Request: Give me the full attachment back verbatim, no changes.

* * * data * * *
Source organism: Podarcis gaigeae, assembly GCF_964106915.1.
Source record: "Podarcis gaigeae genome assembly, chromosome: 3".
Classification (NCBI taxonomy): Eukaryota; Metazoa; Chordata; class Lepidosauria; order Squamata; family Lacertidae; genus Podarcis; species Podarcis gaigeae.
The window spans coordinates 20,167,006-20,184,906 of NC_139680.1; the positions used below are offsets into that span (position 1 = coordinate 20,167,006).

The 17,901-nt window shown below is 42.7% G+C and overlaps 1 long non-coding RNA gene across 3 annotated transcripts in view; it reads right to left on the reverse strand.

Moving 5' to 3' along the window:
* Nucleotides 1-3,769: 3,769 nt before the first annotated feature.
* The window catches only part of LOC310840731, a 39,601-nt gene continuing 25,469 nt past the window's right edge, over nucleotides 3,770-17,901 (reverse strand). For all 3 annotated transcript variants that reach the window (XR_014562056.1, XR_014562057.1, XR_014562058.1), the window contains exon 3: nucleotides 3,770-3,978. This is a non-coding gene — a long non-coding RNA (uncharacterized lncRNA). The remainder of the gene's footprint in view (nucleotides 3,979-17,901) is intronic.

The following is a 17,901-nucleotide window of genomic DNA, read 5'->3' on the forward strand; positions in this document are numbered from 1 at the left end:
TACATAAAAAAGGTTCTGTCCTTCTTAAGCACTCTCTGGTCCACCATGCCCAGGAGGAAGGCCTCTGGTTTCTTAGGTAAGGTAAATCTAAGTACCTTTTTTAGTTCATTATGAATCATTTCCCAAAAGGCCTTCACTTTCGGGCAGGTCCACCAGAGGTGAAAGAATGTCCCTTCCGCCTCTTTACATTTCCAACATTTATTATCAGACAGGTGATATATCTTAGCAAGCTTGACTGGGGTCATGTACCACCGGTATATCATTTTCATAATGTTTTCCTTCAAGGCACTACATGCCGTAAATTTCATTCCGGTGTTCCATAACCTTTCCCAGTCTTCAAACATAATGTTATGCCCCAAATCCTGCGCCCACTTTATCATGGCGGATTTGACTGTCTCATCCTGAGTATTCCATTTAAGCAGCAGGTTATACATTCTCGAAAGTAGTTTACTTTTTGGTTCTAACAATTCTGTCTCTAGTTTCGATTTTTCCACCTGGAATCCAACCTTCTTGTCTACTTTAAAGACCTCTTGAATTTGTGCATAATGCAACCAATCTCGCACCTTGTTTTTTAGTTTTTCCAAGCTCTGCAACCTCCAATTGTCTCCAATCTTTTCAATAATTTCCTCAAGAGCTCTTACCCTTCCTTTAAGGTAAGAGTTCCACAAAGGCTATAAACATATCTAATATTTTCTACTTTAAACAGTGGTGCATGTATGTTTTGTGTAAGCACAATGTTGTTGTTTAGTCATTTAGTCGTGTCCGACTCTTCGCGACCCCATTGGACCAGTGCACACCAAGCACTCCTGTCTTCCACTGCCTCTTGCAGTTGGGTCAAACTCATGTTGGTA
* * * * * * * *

Source organism: Podarcis gaigeae, assembly GCF_964106915.1.
Source record: "Podarcis gaigeae genome assembly, chromosome: 3".
Classification (NCBI taxonomy): Eukaryota; Metazoa; Chordata; class Lepidosauria; order Squamata; family Lacertidae; genus Podarcis; species Podarcis gaigeae.
The window spans coordinates 20,167,006-20,184,906 of NC_139680.1; the positions used below are offsets into that span (position 1 = coordinate 20,167,006).

The 17,901-nt window shown below is 42.7% G+C and overlaps 1 long non-coding RNA gene across 3 annotated transcripts in view; it reads right to left on the reverse strand.

Moving 5' to 3' along the window:
* Nucleotides 1-3,769: 3,769 nt before the first annotated feature.
* The window catches only part of LOC310840731, a 39,601-nt gene continuing 25,469 nt past the window's right edge, over nucleotides 3,770-17,901 (reverse strand). For all 3 annotated transcript variants that reach the window (XR_014562056.1, XR_014562057.1, XR_014562058.1), the window contains exon 3: nucleotides 3,770-3,978. This is a non-coding gene — a long non-coding RNA (uncharacterized lncRNA). The remainder of the gene's footprint in view (nucleotides 3,979-17,901) is intronic.

The following is a 17,901-nucleotide window of genomic DNA, read 5'->3' on the forward strand; positions in this document are numbered from 1 at the left end:
TACATAAAAAAGGTTCTGTCCTTCTTAAGCACTCTCTGGTCCACCATGCCCAGGAGGAAGGCCTCTGGTTTCTTAGGTAAGGTAAATCTAAGTACCTTTTTTAGTTCATTATGAATCATTTCCCAAAAGGCCTTCACTTTCGGGCAGGTCCACCAGAGGTGAAAGAATGTCCCTTCCGCCTCTTTACATTTCCAACATTTATTATCAGACAGGTGATATATCTTAGCAAGCTTGACTGGGGTCATGTACCACCGGTATATCATTTTCATAATGTTTTCCTTCAAGGCACTACATGCCGTAAATTTCATTCCGGTGTTCCATAACCTTTCCCAGTCTTCAAACATAATGTTATGCCCCAAATCCTGCGCCCACTTTATCATGGCGGATTTGACTGTCTCATCCTGAGTATTCCATTTAAGCAGCAGGTTATACATTCTCGAAAGTAGTTTACTTTTTGGTTCTAACAATTCTGTCTCTAGTTTCGATTTTTCCACCTGGAATCCAACCTTCTTGTCTACTTTAAAGACCTCTTGAATTTGTGCATAATGCAACCAATCTCGCACCTTGTTTTTTAGTTTTTCCAAGCTCTGCAACCTCCAATTGTCTCCAATCTTTTCAATAATTTCCTCAAGAGCTCTTACCCTTCCTTTAAGGTAAGAGTTCCACAAAGGCTATAAACATATCTAATATTTTCTACTTTAAACAGTGGTGCATGTATGTTTTGTGTAAGCACAATGTTGTTGTTTAGTCATTTAGTCGTGTCCGACTCTTCGCGACCCCATTGGACCAGTGCACACCAAGCACTCCTGTCTTCCACTGCCTCTTGCAGTTGGGTCAAACTCATGTTGGTA